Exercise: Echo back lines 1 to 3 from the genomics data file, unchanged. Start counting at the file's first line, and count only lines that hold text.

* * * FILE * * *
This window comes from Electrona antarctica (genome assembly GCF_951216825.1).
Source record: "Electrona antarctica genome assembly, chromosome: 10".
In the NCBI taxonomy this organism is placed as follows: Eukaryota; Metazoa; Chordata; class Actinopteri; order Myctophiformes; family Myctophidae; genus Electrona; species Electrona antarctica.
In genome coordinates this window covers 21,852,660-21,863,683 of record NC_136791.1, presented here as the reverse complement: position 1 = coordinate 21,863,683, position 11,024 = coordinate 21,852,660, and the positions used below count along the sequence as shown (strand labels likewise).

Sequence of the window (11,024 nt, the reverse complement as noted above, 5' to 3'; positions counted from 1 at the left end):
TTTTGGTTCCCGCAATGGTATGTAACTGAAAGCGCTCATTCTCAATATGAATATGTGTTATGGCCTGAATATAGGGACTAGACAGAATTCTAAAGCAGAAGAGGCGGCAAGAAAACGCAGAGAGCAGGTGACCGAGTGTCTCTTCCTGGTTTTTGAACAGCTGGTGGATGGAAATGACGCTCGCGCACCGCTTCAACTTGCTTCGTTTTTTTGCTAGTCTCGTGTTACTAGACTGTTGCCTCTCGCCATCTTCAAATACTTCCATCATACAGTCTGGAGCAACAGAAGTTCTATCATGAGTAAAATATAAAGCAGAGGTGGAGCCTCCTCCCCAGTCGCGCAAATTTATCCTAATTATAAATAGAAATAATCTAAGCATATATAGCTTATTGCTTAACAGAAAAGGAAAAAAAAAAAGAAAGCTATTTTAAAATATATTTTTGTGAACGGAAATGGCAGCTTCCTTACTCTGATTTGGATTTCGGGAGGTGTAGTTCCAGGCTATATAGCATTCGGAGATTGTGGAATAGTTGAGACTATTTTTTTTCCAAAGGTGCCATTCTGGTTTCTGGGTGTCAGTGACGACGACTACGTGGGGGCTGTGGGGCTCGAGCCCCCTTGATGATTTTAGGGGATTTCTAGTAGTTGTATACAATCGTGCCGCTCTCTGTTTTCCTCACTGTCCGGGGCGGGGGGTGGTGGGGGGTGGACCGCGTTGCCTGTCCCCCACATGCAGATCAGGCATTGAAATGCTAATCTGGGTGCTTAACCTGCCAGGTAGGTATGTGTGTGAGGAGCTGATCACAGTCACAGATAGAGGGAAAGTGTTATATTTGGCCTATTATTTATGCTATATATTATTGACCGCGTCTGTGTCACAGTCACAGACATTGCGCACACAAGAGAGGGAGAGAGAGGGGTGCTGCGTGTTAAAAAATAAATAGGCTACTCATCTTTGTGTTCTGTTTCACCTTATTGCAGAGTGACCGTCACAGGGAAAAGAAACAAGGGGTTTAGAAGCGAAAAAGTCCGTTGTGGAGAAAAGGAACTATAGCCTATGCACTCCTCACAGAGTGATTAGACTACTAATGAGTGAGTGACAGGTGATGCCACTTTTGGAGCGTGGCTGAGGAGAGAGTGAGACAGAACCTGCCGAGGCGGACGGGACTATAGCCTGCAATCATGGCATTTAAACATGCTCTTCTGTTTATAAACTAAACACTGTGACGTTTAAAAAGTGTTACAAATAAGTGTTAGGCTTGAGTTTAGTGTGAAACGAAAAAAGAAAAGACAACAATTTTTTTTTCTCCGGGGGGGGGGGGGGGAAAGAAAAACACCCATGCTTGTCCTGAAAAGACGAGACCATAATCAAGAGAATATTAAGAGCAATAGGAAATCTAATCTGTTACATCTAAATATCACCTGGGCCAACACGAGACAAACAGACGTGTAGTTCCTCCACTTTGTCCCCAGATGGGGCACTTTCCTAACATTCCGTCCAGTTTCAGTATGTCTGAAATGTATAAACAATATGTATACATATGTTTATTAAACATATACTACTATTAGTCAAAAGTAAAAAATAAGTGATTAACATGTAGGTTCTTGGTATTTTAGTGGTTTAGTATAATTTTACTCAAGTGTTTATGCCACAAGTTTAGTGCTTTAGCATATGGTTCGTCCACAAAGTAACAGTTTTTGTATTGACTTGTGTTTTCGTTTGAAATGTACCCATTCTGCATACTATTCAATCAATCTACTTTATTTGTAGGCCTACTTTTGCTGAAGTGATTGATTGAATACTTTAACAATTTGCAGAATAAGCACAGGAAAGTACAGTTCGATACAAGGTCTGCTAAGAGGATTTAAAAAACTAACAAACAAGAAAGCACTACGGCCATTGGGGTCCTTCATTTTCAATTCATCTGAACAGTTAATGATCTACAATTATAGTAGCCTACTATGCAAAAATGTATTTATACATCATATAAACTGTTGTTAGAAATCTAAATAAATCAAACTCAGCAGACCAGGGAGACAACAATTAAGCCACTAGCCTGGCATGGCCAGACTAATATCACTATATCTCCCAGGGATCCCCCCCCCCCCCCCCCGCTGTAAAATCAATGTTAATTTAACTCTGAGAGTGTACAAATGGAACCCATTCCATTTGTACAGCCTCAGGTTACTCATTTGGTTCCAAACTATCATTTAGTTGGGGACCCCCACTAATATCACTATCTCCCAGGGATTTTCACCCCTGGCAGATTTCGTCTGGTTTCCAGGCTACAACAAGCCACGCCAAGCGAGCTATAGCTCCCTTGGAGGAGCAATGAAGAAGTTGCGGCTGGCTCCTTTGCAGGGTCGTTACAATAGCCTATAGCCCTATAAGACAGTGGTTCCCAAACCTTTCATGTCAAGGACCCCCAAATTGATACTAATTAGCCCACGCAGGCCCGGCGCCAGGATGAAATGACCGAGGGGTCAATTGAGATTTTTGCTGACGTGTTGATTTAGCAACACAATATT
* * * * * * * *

This window comes from Electrona antarctica (genome assembly GCF_951216825.1).
Source record: "Electrona antarctica genome assembly, chromosome: 10".
In the NCBI taxonomy this organism is placed as follows: Eukaryota; Metazoa; Chordata; class Actinopteri; order Myctophiformes; family Myctophidae; genus Electrona; species Electrona antarctica.